The rules are also very poorly explained, which I do think is a failing, but on the other hand there is a sense of satisfication from teasing it all out yourself. Things like: turn the lanterns off when you’re sailing at night, or you’ll be spotted. Things like: ‘park’ your boat side-on to an island so you can fire yourself to shore from a cannon. Things like: use the wind. Yes, it’s quite true that there are a small handful of things to ‘do’ in Sea of Thives, but it’s also the case that, due to how much you learn by playing it, your twentieth hour with it is very different to your first hour with it. Competency makes it a different game. For a while, anyway.
Better yet, it folds people into it. People who will laugh and cheer, or bungle a sail adjustment or fire themselves into the sea out of a cannon, or drink so much grog that they throw up, at which point they grab their bucket, vomit into it and then throw that vomit over their friend. People who stab Captain Dave Pelvic Bone in the pelvic bone just as he’s about to take your head off, or people who will wordlessly reach for their own accordions and start playing along with me when I take out my accordion.
People who will see me returning to shore with bounty in my hand and try to chase me down, only to end up being munched by a shark as they swim after me. People who sail right by my crew’s ship, offering one solemn wave as they do. People who unleash three cannons at us on sight. People who left their hold full of booty unguarded while they ran to an island’s interior, allowing us to make off with the lot unnoticed.
Not the people who camp at ports and kill every newcomer. Not the people who screech obscenities or try to kick you from their group if you try to do anything other than gank other players. Not the people who whinge endlessly in chat about how insulted they are by this $60 game. Yes, you have just cause, but jeez, why ruin it for those who are getting something out of it? But the rough must always come with the smooth. Sea of Thieves is a backdrop for adventure, presented with an overly-nonchalant shrug, and as such that means people are as free to indulge their worst instincts as they are their best.
This, for me, is almost a longer term problem than a mere lack of ‘content’ – how, if the playerbase grows and remains (though the opposite is probably more likely), can Sea of Thieves reconcile those players having a lovely time noodling about with those players who get off on making life hell for everyone else? The answer, clearly, is “c’mon, it’s pirates!”, but that doesn’t answer the looming question of what kind of game Sea of Thieves needs to be in order to stay alive.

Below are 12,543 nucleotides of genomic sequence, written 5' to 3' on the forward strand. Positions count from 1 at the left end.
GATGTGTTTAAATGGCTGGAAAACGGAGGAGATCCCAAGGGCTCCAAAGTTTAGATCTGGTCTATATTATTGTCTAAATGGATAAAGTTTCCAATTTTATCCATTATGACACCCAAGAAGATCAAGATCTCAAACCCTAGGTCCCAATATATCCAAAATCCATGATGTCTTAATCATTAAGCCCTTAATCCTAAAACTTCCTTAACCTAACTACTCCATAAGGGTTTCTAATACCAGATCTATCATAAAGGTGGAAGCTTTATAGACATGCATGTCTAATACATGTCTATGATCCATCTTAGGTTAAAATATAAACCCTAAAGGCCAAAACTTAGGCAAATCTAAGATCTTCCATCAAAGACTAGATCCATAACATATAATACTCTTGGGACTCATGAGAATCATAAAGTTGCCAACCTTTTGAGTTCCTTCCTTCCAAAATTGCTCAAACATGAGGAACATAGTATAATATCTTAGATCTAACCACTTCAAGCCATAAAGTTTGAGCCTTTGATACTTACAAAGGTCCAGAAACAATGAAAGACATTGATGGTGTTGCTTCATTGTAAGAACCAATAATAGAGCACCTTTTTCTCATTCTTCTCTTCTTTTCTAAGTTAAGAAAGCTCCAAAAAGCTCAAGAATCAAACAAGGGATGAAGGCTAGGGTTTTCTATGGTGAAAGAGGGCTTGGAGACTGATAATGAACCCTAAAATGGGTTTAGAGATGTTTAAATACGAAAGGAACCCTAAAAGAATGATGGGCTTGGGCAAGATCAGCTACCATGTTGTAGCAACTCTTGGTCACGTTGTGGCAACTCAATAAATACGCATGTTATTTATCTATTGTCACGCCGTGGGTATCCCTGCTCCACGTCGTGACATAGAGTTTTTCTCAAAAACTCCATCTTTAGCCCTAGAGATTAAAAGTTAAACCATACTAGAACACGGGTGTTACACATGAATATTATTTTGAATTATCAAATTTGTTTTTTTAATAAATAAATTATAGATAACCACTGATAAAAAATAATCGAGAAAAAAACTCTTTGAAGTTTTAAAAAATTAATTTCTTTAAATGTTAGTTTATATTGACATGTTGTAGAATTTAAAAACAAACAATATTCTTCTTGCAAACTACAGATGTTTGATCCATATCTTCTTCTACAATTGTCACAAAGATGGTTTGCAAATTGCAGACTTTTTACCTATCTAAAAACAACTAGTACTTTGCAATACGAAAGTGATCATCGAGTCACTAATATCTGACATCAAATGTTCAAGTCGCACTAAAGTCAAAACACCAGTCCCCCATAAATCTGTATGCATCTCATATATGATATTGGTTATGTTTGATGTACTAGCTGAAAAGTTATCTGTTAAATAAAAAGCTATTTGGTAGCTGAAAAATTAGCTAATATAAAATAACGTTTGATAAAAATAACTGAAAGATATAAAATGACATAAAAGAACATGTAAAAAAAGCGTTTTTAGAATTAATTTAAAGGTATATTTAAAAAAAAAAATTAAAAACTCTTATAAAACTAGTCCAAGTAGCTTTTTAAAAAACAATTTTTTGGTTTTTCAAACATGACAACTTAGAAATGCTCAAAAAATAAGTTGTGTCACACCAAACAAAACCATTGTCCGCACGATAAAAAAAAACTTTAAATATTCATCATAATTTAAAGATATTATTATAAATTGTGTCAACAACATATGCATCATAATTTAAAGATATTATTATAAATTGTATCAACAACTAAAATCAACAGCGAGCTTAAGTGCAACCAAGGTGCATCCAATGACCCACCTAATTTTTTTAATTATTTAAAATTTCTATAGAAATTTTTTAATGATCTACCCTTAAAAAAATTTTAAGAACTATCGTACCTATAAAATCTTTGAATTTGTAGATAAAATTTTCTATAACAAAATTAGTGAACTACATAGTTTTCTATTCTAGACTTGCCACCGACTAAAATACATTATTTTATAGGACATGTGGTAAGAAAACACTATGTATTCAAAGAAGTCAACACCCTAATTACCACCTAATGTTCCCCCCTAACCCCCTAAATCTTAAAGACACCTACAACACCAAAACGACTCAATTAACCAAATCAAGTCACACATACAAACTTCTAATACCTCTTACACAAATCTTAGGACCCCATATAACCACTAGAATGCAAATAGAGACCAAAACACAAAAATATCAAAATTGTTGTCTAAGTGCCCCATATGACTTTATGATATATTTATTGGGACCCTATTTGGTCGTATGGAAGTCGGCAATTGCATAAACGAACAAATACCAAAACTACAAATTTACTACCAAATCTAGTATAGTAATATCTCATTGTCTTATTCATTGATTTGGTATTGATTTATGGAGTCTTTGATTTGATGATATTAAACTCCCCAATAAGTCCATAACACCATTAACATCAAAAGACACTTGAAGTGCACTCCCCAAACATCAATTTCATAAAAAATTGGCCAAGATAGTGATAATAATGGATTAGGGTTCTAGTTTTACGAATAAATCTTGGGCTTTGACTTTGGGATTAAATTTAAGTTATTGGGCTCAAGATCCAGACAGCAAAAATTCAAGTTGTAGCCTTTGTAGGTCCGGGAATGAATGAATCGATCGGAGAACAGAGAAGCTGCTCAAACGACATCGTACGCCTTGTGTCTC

And so to content: the crews of friends who keep to themselves need something else to do once mastering sail and wheel becomes routine, with no new jokes to be made and once every sea shanty has been heard a hundred times. The PVP fiends need an ultimate purpose to their relentless ganking, something beyond the occasional chance of finding a chest or valuable skull in the hold of a raided ship. The solo players, on their brutal, lonely odysseys, likely need some sense of narrative, as opposed to merely the pursuit of a differently-coloured telescope. We all of us need a world with more in it than Sea of Thieves has.
This is a shell of game. It is an uncommonly beautiful shell which allows, and in fact silently encourages, wonderful experiences with friends or friends you haven’t met yet, but its missions, its rewards and its lifeless islands are such that there is simply no way that can last more than a little while.
Rare unquestionably need to apply new meat to these beautiful bones. I’ve enjoyed the ambience of Sea of Thieves so much that I want it to be something that stays in my life for a long time to come, but, in its current state, I know that is impossible. There is a platform for wonderful things here, but if Rare don’t build new things atop it PDQ, it will soon crumble forever.
Sea Of Thieves is out now for Windows 10 via the Microsoft store for $60.